On Saturday 19 April 2008 23:17:42 Carrol Cox wrote:
> Translated into terms of human action, this seems to be a perfect excuse
> to ignore massacres & other horors -- after all they are merely things
> and/or persons.

If detachment is:
	"disconnecting, separation, standing apart or aloof from objects or 			
then it is surely a positive trait in the field of human action. After all, 
the "massacres" of the world have occurred while good men remained aloof, 
which is the point I believe you made, yet that is the passive condition for 
said massacre. The active condition is something much more disturbing, a very 
self-assured, emotional and prejudicial attachment to the events and people 
concerned. It cannot be said that the perpetrators of genocide had true 
objectivity towards their victims, therefore they were not "standing apart" 
from circumstances, but rather being consumed by them.

At worst, then, detachment can only be as bad as attachment in a general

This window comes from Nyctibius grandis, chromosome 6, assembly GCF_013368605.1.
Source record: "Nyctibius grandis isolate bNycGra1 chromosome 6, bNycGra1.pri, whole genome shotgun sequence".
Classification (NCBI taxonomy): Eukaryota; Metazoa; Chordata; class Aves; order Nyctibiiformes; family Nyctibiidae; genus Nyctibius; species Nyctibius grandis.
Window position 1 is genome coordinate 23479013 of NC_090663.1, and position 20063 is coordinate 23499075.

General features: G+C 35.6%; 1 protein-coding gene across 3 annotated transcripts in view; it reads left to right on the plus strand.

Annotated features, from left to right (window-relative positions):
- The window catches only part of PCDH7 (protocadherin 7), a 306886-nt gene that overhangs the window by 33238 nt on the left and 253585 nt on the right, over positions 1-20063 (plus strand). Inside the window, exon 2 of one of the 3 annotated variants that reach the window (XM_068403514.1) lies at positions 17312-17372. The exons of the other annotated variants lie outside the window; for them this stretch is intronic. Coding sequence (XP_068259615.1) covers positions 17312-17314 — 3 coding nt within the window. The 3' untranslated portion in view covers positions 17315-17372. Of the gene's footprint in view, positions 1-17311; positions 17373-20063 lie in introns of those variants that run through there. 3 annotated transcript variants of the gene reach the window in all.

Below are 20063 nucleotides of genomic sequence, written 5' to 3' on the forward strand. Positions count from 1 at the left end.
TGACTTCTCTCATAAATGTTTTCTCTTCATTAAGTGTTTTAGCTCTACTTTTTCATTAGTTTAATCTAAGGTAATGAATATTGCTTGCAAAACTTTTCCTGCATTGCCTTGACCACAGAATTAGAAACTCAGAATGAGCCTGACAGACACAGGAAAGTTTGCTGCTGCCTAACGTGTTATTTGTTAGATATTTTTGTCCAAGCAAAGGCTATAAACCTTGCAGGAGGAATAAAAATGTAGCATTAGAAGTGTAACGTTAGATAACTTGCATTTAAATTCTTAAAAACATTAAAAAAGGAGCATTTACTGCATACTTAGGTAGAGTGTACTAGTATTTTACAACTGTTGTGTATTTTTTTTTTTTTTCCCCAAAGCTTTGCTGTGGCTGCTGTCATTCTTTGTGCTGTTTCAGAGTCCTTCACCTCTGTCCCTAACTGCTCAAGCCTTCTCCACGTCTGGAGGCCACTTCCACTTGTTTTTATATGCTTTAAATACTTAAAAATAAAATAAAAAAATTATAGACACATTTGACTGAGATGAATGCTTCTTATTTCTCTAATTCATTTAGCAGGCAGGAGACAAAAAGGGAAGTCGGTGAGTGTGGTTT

sense, and each has its problems and advantages in specific circumstances.

On Sunday 20 April 2008 00:51:14 Kate Troy wrote:
> Attachment,  I believe, Carrol, is
> a good thing in general, in that it often brings feelings  of warmth and
> friendship.

In the field of human emotion, attachment is of course a marvellous thing. I 
would try to draw a distinction between emotion and action. While it is true 
that the two are intrinsically linked, I should like to think that we might 
aspire to be connected emotionally to people and objects, and aspire to be 
apart from circumstances and without prejudice in our actions. I recognise it 
is not a goal that may be fully achieved, but that does not denigrate the